First-year Cleveland Cavaliers head coach John Beilein has been a head coach at some sort of level — from junior varsity for a high school team all the way through to Division I college basketball — for the past 43 years. With so much experience, you’d think that Beilein wouldn’t have too many unknowns or “firsts” left in the coaching ranks. After deciding to leave Michigan following a very successful 12-year run with the Wolverines, the 66-year-old’s first year in the NBA will be filled with plenty of firsts.
To help ease all of those unfamiliarities, it would be a smart decision for Beilein to bring Luke Yaklich onto his coaching staff as an assistant coach. Yaklich, who spent the last two seasons as one of Beilein’s assistants at Michigan, would not only bring a level of familiarity but his ability to be a defensive specialist and put his team’s in the best position to succeed on that end of the floor is something that is badly needed in Cleveland.
We all know about the Cavs’ struggles defensively over the years, especially since “defensive specialist” Mike Longabardi came into the fold in January 2016.1 It’s gone downhill quite fast since their championship in 2016. Without players such as LeBron James and even Kyrie Irving to bail them out offensively, those struggles defensively have been magnified now that they are rebuilding. If you don’t know or need a reminder, well, let’s take a look:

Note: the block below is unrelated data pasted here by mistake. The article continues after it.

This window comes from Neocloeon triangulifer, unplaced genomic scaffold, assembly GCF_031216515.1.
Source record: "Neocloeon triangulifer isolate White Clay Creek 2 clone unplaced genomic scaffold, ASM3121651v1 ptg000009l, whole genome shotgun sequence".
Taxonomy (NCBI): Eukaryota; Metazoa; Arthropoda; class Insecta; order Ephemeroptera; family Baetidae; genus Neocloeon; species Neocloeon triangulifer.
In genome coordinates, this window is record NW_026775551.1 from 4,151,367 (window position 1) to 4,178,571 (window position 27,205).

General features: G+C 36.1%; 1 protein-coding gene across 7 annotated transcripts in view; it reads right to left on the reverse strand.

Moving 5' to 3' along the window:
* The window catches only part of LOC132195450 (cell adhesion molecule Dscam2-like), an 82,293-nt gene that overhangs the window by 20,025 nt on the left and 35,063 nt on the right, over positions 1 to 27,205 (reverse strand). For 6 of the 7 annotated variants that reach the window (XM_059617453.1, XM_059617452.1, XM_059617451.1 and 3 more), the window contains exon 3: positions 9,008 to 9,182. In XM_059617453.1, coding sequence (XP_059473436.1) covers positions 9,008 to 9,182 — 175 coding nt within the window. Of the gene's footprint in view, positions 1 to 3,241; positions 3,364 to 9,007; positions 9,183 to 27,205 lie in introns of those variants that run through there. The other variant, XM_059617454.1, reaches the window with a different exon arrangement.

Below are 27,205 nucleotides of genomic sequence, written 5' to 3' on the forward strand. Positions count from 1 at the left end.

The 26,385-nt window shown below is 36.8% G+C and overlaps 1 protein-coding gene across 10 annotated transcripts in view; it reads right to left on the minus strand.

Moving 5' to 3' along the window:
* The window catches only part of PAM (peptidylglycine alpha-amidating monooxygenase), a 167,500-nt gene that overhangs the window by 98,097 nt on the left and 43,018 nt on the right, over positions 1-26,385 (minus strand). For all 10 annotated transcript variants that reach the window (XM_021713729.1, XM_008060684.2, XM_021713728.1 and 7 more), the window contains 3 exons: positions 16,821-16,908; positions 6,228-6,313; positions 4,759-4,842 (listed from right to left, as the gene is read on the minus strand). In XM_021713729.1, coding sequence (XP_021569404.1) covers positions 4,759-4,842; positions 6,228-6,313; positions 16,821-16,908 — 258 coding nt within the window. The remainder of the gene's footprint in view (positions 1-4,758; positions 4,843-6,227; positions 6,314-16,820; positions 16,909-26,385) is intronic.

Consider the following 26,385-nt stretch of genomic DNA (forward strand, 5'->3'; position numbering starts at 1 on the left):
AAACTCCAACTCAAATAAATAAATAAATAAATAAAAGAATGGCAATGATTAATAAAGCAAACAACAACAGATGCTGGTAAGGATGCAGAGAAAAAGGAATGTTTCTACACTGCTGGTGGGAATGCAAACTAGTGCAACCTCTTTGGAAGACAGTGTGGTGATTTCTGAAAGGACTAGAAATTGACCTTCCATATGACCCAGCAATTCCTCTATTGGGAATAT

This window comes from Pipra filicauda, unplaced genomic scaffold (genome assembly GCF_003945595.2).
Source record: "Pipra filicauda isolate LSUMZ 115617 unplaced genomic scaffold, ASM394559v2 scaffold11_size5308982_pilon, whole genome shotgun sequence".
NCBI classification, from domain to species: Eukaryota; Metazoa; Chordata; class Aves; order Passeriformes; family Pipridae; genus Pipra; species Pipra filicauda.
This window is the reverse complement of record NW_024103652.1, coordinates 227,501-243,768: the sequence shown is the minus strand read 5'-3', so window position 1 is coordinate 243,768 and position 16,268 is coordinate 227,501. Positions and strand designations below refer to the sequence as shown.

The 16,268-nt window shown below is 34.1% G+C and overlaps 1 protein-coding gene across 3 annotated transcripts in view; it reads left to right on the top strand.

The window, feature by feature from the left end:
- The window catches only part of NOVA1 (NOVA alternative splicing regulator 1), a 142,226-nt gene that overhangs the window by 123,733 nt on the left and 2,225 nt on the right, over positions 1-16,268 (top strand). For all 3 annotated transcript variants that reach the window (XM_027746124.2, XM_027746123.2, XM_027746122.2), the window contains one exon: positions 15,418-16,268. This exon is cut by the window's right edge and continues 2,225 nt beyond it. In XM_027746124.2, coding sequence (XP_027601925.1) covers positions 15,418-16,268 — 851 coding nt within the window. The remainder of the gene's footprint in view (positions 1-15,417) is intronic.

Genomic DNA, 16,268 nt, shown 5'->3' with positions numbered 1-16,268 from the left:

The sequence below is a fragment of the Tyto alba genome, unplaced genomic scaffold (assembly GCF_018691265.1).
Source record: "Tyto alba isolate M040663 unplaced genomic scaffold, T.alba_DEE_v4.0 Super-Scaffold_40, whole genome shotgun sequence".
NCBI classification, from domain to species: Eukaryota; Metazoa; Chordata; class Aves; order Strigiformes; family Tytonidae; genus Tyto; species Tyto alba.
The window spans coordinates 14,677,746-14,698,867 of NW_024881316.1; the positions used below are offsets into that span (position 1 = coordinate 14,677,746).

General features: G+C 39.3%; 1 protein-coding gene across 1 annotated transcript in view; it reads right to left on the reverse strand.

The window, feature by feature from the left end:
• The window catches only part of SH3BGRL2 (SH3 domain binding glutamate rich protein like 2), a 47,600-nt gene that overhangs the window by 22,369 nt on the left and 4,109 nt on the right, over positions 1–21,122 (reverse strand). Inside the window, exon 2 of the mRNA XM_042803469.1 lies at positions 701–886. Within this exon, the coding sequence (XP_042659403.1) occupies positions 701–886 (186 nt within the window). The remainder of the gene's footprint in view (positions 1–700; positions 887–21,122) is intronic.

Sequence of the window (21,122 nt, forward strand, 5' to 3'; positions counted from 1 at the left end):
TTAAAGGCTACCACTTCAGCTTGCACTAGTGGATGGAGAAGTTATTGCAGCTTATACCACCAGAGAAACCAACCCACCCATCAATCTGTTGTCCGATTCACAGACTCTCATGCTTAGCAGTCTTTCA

Prior to Yaklich arriving in Ann Arbor, Michigan struggled defensively as well, at least in college basketball standards.
It’s pretty easy to tell when Yaklich joined Beilein’s staff in Ann Arbor. While Michigan’s somewhat slow pace obviously helps the points allowed per game, the defensive efficiency and points allowed per game shouldn’t go unnoticed. Yaklich played an instrumental role in transforming the Wolverines’ defense the last two seasons. Their mindset and dominance defensively under Yaklich was something that was noticed around all college basketball circles.
You could argue that the college game is much different than the NBA game, whether it be the level of talent, different court dimensions, or anything of that nature, but like Beilein, Yaklich should be able to transition his style to the highest level.
Like Beilein, Yaklich also doesn’t have any NBA experience. Then again, that’s part of the reason the Cavs have already hired J.B. Bickerstaff to be the top assistant and associate head coach on Beilein’s staff in Cleveland.
He not only has the experience but like Beilein, Bickerstaff is considered a players’ coach. With a rebuilding team that features a somewhat young core, having coaches like that is key. Even when (and most likely if) Beilein has trouble connecting with NBA players at times throughout his time with the Cavs, Bickerstaff will be his right-hand man to help with that and help ease the transition from coaching college kids to professionals.